Logo of Phnom Penh Post newspaper Phnom Penh Post - Backpackers in nightmare on Siem Reap express boat

Backpackers in nightmare on Siem Reap express boat

Backpackers in nightmare on Siem Reap express boat

P ozens of backpackers have slammed a new "fast" ferry service from Phnom Penh to

Siem Reap, dubbing it "The horror ride to Hell", after the long-tail boat broke

down stranding 60 passengers in the middle of the Tonle Sap for four

hours.

Passengers taking the ferry, which left Phnom Penh at 7 am were

told they would arrive 12 later. But it took the bedraggled tourists 24 hours to

reach Siem Reap - and that was only after wading ashore from the stricken boat

and hiring a truck to complete the trip.

Many passengers, who paid $15 a

ticket, did not have seats and endured the ride sitting on small planks of wood,

with pieces of paper stuffed in their ears to drown out the noise of the

motor.

"It was just like solitary confinement," said 27-year-old Martin

Lee, from New Zealand, who was traveling to Siem Reap to see Angkor

Wat.

"You couldn't talk to anyone, the engine was too noisy. The only way

to survive on that trip is to get stoned, take ear plugs, and a

catheter.

"Organizers should know that most people can't sit in those

cramped conditions for more than two hours - but when they expect passengers to

swim part of the way and sleep out under the stars, and then pay to hire a

truck, it's ridiculous.

"With 60 people who have all paid $15 each, the

organizers must be making a lot of money. It really was a horror ride to

Hell."

A spokesman for the boat company, Retsmeiy Angkor, was unavailable

for comment but Don Pheem, who sells tickets from The Capitol Hotel, said he

would stop selling tickets if there were any more complaints.

"This is

only the second time the boat has run, so we expected a few

problems.

"But, it is not right that people are paying $15 for a bad

service."

Pheem said he received a $1 commission for every ticket he

sold, the police in Phnom Penh were given $1 and the rest of the money went to

the boat company.

Our correspondent was one of the passengers who boarded

the boat near the dairy factory, only to be left up the creek without a

paddle.

For my $15 ticket, bought at The Capitol, I was allocated a small

piece of board to sit on at the back of the boat, right next to the motor.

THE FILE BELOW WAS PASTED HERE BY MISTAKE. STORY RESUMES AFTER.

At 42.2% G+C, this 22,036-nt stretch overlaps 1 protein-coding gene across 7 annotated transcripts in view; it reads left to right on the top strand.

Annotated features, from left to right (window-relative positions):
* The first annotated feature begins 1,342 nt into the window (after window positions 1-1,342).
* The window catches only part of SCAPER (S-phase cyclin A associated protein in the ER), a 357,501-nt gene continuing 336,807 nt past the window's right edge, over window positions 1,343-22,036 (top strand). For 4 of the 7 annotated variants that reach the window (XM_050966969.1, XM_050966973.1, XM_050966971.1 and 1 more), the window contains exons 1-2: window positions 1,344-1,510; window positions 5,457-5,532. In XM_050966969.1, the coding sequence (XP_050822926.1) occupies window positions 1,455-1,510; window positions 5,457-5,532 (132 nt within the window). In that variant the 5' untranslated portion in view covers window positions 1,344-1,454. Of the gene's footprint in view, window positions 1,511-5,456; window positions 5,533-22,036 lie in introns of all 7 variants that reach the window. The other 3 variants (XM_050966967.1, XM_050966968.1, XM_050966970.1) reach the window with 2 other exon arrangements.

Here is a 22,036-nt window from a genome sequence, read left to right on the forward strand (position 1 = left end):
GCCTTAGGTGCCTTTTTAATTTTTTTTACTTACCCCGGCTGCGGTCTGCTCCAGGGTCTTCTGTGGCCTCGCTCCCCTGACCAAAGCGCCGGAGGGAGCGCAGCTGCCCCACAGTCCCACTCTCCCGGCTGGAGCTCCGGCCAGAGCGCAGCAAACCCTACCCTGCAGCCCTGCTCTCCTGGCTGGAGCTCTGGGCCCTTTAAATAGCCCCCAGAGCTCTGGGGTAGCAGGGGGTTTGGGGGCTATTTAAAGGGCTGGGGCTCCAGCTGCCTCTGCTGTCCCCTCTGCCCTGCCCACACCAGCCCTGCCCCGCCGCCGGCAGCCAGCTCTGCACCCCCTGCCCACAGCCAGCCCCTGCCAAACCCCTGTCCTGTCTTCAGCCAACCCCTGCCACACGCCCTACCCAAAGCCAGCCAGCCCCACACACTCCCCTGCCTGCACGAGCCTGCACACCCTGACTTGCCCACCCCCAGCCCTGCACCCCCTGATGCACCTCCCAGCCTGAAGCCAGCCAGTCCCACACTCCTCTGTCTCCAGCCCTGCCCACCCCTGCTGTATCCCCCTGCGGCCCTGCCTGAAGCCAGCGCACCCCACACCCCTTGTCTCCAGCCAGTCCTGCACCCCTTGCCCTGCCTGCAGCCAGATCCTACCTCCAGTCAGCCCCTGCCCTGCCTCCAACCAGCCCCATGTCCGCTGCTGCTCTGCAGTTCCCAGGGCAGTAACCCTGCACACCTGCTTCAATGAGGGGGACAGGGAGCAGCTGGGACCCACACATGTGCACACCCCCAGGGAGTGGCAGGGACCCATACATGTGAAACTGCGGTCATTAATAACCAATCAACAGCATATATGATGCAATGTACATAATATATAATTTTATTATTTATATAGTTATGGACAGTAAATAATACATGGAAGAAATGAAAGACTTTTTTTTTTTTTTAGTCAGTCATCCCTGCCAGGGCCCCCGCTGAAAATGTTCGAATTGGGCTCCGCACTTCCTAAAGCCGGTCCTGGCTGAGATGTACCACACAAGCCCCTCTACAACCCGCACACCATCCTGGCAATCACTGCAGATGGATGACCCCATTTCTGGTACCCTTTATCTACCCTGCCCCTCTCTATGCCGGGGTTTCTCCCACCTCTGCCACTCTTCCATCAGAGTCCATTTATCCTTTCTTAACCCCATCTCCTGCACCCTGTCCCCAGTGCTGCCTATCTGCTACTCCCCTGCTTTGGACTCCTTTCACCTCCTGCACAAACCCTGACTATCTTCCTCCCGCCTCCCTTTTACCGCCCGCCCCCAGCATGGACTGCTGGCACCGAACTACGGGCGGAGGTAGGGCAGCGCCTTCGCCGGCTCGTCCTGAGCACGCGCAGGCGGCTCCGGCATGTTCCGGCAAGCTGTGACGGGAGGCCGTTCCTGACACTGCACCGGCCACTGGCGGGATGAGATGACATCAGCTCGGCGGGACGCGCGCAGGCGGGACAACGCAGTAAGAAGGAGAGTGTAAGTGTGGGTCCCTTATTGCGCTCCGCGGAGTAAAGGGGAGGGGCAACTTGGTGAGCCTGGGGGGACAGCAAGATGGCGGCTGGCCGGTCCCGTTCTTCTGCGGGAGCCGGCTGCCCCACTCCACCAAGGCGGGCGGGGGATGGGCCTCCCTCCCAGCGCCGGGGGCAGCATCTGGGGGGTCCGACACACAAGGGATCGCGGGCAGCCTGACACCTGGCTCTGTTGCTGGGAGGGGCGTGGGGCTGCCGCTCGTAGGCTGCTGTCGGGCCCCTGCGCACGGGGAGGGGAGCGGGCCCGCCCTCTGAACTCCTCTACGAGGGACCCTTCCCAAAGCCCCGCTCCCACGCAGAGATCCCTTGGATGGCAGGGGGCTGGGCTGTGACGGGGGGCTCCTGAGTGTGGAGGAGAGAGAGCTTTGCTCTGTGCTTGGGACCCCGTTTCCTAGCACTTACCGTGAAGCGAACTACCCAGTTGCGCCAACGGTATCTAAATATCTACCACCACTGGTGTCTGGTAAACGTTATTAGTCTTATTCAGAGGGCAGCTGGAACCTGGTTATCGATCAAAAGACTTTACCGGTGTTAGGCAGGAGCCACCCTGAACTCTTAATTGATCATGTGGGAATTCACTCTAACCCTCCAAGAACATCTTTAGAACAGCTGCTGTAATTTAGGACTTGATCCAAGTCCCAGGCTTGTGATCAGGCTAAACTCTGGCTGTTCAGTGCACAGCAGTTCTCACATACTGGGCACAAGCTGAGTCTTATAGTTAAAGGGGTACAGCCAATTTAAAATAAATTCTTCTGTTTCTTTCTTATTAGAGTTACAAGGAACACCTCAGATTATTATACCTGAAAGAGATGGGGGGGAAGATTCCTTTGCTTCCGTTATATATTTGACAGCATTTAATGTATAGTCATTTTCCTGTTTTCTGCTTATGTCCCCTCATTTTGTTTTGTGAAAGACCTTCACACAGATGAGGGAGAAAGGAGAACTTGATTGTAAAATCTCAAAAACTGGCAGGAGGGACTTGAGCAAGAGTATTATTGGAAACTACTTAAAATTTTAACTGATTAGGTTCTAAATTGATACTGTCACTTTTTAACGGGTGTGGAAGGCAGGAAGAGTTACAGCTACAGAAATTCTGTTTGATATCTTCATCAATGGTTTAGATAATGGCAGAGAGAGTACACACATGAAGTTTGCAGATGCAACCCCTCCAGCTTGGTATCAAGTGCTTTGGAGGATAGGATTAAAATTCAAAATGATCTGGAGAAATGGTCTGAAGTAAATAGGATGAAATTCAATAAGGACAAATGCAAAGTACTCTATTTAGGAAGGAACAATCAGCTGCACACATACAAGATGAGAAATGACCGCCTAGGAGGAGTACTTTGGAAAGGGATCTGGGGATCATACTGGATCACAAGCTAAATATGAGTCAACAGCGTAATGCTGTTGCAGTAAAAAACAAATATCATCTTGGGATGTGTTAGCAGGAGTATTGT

Although I had to sit with my knees up under my chin and I didn't hear

anything except the roar of the engine for the next 16 hours, I thought I was

lucky. A crowd of Japanese tourists had to huddle together on the nose of the

boat which was not covered by a tarpaulin roof and endure hours under in the

sun.

Ten minutes after the boat pulled out of Phnom Penh, rocking

furiously whenever a person moved slightly, I realized there was no toilet, no

water on board, no food, and no chance of stopping until Siem Reap.

While

many people refrained from drinking, for fear they would have to go to the

toilet by squatting over the side of the boat. One passenger, who got sea sick,

discovered a makeshift toilet astern which had a motorbike acting as an

insubstantial screen.

At 10.30 pm the boat, which had already broken down

twice, ground to a halt in the middle of the lake.

 

After waiting two hours in the hope that the boat would be repaired or

someone would rescue us, I, along with most of the passengers took the plunge.

With shoes tied around my neck I waded through waist-deep muddy water, following

a passenger navigating by pocket torch.

Ashore, the amazed locals quickly

turned a deaf ear to our pleas for some sort of transport to Siem Reap and

instead raced home to fetch fresh fruit and noodles which they sold to hungry

passengers for 1,000 riel.

Inquiries for a place to stay for the night

were also ignored, and after stashing the night's profits in their pockets, the

locals disappeared into the darkness leaving the group to sleep under the

stars.

Once again I struck it lucky and after scanning the mud flaps,

found a wooden market bench covered with a rattan mat and a mosquito net.

Although it was cold I fell asleep, only to be woken by an old man asking me for

2,000 riel for sleeping in his bed.

But it wasn't long before a local man

with business sense rolled up in an old Ford truck and told us he would take all

of us into Siem Reap - for $3 a head. Two hours later 60 tired and angry

packpackers made it to town and headed for the airline office to book tickets

back.

So much for the "fast" boat. I recommend anyone wanting to get to

Siem Reap in a hurry to fly - or catch the slow boat.

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